June 6, 2020 10:47:05 pm
As per a fresh directive issued by the Surat Municipal Corporation (SMC) on Saturday, textile trading markets in Surat will now remain open between 9 am and 7 pm, from June 8, and the odd-even rule for these shops to remain open has been removed. Additionally, persons above 65 years of age and children below 10 years of age will not be allowed to enter the markets as a precautionary measure.
A few days ago, Surat Municipal Commissioner Banchhanidhi Pani had given permission to the Federation of Surat Textile Traders Association (FOSTTA) for all shops in textile markets to remain open between 8 am and 4 pm. This was enforced with guidelines such as shops remaining open as per an odd-even pattern, maintaining social distance and the mandatory use of face masks and sanitisers.
However, FOSTTA members made a representation to Pani for the second time on Saturday, stating that only 40% of shops remained open due to the odd-even pattern. They also requested a modification in the operation timings, suggesting 9 am to 7 pm. After advising them to take precautions, the municipal commissioner agreed to the same, following which FOSTTA members issued a list of do’s and don’ts to the textile shops on Saturday afternoon.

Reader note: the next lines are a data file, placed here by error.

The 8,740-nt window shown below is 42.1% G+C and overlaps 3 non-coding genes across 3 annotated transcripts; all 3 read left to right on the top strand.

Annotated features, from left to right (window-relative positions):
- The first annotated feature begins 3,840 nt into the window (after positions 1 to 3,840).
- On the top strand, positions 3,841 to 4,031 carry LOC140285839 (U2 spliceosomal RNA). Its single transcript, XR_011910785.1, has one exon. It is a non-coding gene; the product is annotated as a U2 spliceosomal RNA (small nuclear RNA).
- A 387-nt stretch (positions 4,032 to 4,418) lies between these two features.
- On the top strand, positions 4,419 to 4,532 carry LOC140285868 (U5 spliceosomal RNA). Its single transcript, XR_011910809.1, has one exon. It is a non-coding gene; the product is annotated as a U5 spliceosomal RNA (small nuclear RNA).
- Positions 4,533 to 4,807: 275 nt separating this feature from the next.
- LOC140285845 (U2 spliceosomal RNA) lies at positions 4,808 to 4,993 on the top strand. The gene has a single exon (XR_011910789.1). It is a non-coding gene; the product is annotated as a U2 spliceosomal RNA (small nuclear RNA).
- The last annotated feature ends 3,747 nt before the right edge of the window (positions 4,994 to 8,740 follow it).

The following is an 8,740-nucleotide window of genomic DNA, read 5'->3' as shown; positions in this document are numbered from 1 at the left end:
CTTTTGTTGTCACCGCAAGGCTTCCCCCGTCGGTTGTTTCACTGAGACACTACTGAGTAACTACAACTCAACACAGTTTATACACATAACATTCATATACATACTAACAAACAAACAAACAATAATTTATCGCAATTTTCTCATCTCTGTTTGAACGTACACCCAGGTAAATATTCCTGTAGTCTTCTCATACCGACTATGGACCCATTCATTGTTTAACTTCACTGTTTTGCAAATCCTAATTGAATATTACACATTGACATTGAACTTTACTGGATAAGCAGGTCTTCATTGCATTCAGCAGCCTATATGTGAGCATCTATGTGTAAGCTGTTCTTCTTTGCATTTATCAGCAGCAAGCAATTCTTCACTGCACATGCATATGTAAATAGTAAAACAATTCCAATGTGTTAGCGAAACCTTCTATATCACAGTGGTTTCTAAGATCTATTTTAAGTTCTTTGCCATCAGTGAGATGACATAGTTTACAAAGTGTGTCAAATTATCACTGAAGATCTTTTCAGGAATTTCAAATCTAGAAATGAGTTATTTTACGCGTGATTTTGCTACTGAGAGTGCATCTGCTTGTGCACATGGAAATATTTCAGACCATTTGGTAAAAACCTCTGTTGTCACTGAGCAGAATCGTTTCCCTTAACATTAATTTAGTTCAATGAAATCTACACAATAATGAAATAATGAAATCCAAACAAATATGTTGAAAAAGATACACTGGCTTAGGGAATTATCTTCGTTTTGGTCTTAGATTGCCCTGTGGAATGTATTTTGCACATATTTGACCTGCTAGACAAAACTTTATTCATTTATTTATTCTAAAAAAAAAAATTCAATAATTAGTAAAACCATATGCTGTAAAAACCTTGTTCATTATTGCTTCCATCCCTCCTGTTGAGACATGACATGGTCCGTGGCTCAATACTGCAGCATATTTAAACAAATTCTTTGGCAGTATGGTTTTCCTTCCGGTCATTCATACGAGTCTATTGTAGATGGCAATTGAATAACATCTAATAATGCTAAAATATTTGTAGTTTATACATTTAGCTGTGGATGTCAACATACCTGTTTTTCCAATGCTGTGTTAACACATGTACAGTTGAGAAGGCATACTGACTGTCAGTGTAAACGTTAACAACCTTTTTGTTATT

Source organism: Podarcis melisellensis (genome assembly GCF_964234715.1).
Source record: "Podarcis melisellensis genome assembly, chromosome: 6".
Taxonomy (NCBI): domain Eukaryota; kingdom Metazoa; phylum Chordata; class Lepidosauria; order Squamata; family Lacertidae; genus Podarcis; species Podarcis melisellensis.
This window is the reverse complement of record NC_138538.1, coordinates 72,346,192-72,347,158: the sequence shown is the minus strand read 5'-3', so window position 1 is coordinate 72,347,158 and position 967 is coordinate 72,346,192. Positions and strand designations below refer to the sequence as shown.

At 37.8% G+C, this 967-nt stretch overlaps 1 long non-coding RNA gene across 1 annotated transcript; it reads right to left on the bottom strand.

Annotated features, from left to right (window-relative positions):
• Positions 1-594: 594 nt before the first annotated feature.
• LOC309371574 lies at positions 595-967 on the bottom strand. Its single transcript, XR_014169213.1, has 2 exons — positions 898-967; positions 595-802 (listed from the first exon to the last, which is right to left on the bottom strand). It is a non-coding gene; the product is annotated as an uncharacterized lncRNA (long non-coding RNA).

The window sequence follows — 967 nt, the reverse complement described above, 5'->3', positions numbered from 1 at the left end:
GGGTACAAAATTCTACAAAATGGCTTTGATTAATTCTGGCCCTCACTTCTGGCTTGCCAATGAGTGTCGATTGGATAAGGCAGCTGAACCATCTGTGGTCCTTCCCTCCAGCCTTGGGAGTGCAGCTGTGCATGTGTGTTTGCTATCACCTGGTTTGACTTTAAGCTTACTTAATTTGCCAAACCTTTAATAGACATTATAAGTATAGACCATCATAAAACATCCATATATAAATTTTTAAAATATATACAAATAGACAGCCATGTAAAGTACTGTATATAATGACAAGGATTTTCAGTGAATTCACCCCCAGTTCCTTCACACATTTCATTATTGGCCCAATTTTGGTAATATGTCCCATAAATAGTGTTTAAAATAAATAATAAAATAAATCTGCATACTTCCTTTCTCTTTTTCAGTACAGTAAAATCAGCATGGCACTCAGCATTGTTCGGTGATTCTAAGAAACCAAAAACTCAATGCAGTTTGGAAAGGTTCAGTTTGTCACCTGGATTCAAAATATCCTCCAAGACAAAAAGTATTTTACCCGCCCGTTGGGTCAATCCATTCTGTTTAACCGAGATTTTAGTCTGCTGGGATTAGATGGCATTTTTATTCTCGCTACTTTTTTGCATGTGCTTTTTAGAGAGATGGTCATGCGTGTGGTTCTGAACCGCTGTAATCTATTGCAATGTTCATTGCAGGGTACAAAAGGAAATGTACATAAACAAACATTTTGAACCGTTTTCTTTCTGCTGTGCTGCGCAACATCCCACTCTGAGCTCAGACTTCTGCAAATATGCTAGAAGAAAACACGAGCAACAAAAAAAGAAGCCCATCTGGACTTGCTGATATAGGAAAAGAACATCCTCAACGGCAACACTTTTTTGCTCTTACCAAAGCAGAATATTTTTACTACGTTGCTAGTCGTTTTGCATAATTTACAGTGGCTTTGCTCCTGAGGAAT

The Indian Express obtained a copy of the FOSTTA guidelines, which stated that all the shops can now remain open from 9 am to 7 pm. Along with social distancing, customers, shopkeepers and labour staffers should compulsory use sanitisers and wear face masks. People over 65 years of age — including shop owners — and children below 10 years of age are banned from entering the market area. Market owners have to provide security staffers with thermal guns, so that they may test body temperatures of visitors. Shopkeepers staying in containment zones should refrain from coming to the market.
FOSTTA General Secretary Champalal Bothra said, “At present, 40% shops are open and no new work is going on. Owners are clearing old stocks and managing their payments. Majority of the dyeing and the printing mills are shut, very few are operational… Earlier, the trader would bring the cloth to the market area and deliver it to dyeing and printing mills. At present, we are bringing only finished fabrics on which embroidery work and value addition work is done… This will definitely reduce the traffic. Those shopkeepers who want to bring their finished goods, from the mills to the shops, should take permission from the market president.”
“Many shopkeepers and labourers are from Rajasthan and Punjab and they want to return and resume their businesses. We have requested the municipal commissioner that they should not be quarantined, if they are found healthy after a medical examination. We hope that it will take only another month to normalize the business,” he added.
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